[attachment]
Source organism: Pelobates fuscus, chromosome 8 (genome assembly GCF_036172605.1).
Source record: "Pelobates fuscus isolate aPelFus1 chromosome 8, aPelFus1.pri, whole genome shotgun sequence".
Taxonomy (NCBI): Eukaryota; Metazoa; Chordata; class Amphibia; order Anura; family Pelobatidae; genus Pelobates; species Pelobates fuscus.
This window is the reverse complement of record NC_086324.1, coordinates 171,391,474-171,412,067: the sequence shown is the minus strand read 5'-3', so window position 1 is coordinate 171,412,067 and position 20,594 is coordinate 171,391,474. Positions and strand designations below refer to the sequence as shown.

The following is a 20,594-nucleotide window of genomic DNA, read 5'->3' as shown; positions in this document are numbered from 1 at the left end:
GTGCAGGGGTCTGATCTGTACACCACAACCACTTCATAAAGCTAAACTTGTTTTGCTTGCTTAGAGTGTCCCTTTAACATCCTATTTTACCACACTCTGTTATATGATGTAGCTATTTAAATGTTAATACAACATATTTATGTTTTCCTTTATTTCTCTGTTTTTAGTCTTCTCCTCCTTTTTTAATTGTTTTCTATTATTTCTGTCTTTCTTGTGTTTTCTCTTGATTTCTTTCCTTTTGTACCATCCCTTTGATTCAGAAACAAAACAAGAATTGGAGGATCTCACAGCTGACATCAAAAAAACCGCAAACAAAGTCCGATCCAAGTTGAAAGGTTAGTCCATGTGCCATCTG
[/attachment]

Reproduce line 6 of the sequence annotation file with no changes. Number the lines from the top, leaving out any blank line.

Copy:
GTGCAGGGGTCTGATCTGTACACCACAACCACTTCATAAAGCTAAACTTGTTTTGCTTGCTTAGAGTGTCCCTTTAACATCCTATTTTACCACACTCTGTTATATGATGTAGCTATTTAAATGTTAATACAACATATTTATGTTTTCCTTTATTTCTCTGTTTTTAGTCTTCTCCTCCTTTTTTAATTGTTTTCTATTATTTCTGTCTTTCTTGTGTTTTCTCTTGATTTCTTTCCTTTTGTACCATCCCTTTGATTCAGAAACAAAACAAGAATTGGAGGATCTCACAGCTGACATCAAAAAAACCGCAAACAAAGTCCGATCCAAGTTGAAAGGTTAGTCCATGTGCCATCTG